Part 3. Humans are (Blank) -ogamous: More on Promiscuity, & Genetics

This is the third part on the evolution of human mating behavior, comparing evidence for promiscuity and pair-bonding in our species. Please see the introduction here.


Part 2 pertained to human behaviors that suggested a human propensity for promiscuity (primate sexuality, the excessive sexual capacity of humans, infidelity rates, cultural variation in marriage practices, number of lifetime sex partners, etc.). This post and the next are concerned more with clues from our genes, anatomy, and physiology suggesting promiscuity. I realize these things are not clearly demarcated. My advisor at Binghamton, Mike Little, liked to say that “biology is behavior, and behavior is biology.” But I think in general most people would agree that while behavior has a genetic component, it is more plastic than are anatomical structures.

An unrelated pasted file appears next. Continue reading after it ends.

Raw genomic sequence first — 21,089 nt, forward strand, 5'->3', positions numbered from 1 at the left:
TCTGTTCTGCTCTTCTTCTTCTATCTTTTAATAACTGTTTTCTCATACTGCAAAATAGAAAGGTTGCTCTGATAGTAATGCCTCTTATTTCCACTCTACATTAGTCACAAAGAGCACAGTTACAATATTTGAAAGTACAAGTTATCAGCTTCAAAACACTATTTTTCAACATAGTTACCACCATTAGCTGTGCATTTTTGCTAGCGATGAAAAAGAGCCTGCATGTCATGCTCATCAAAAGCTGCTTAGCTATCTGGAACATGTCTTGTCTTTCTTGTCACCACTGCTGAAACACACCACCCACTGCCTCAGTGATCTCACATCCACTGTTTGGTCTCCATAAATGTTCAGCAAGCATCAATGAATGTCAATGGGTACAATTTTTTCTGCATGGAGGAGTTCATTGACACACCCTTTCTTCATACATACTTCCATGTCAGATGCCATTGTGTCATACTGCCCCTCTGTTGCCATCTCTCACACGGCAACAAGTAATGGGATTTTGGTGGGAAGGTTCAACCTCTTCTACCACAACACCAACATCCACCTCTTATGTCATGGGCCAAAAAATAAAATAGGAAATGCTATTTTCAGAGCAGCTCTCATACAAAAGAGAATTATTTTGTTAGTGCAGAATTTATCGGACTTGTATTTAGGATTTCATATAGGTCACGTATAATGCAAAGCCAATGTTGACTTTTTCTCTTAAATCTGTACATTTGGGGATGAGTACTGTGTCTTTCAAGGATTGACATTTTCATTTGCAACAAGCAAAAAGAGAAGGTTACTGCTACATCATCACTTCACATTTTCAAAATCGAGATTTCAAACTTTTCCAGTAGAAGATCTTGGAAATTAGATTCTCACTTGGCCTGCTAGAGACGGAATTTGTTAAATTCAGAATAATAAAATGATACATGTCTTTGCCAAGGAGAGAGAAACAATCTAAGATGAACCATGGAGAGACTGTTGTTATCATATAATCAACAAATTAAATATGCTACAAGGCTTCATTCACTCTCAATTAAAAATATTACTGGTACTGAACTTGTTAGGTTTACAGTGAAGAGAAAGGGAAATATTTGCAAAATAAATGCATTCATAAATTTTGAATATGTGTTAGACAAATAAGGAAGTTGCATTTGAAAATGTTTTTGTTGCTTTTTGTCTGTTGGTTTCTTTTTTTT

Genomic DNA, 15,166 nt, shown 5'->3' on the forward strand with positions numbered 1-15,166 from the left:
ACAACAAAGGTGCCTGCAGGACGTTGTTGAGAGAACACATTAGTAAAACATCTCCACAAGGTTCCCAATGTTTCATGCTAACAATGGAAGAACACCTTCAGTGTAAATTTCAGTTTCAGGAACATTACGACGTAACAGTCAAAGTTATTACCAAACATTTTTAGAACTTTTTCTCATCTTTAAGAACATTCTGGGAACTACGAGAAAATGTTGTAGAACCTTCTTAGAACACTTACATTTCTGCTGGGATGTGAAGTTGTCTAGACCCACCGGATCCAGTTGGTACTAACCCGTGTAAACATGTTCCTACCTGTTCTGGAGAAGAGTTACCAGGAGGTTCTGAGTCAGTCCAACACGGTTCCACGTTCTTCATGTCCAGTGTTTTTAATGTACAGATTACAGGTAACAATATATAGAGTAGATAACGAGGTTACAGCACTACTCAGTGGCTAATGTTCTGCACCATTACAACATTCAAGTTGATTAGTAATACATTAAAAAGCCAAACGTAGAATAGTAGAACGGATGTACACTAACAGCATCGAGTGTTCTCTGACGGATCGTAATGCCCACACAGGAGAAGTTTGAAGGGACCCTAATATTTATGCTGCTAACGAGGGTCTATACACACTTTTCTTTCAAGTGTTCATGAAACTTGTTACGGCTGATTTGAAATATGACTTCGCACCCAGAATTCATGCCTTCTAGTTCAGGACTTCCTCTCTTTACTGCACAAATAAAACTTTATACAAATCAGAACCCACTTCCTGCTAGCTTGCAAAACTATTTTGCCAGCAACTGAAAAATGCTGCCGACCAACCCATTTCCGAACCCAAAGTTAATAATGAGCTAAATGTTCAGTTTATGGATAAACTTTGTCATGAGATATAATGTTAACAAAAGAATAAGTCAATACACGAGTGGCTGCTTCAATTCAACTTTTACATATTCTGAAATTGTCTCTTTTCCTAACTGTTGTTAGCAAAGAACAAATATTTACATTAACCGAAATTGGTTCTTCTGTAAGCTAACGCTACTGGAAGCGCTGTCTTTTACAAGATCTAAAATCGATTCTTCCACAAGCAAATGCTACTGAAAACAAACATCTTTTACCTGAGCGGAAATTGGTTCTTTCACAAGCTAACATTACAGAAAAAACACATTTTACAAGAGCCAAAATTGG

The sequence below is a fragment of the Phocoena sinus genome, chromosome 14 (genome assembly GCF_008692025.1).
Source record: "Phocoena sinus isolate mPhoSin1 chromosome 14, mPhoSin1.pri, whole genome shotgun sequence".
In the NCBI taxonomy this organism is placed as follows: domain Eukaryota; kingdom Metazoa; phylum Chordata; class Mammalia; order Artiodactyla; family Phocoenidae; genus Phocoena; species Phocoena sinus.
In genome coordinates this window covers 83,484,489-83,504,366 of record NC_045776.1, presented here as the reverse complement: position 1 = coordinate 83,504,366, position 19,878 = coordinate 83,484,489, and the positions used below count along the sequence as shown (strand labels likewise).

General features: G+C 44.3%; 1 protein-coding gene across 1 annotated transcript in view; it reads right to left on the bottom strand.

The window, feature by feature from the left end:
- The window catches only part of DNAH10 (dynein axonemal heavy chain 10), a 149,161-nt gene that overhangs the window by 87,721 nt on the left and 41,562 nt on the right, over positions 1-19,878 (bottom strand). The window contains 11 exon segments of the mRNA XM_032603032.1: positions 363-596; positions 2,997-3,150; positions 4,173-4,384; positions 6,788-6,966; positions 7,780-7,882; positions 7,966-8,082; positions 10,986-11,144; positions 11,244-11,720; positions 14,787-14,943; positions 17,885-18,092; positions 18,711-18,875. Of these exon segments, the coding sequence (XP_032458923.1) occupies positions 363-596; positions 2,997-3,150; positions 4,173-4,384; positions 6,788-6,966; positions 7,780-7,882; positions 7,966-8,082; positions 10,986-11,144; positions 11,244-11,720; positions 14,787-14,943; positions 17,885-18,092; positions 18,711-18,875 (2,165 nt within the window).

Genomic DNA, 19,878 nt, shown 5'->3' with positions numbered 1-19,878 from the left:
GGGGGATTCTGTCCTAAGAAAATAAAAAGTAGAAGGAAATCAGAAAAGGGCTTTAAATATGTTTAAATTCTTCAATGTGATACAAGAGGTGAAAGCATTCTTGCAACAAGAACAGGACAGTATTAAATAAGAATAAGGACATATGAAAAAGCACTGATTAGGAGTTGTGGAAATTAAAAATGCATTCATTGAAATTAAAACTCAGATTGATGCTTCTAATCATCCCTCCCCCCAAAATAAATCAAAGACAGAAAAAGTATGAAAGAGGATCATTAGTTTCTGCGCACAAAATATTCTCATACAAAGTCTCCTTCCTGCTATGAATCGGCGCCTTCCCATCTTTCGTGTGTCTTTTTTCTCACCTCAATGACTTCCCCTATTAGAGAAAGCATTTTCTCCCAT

We left off with a list of six traits hinting at promiscuity. I don’t want to simply rehash what Ryan and Jethá address, so this post addresses some additional points on genetics before returning to their book in the next submission. Continuing with that list…

Fetal ultrasound at 4.5 months, profile view

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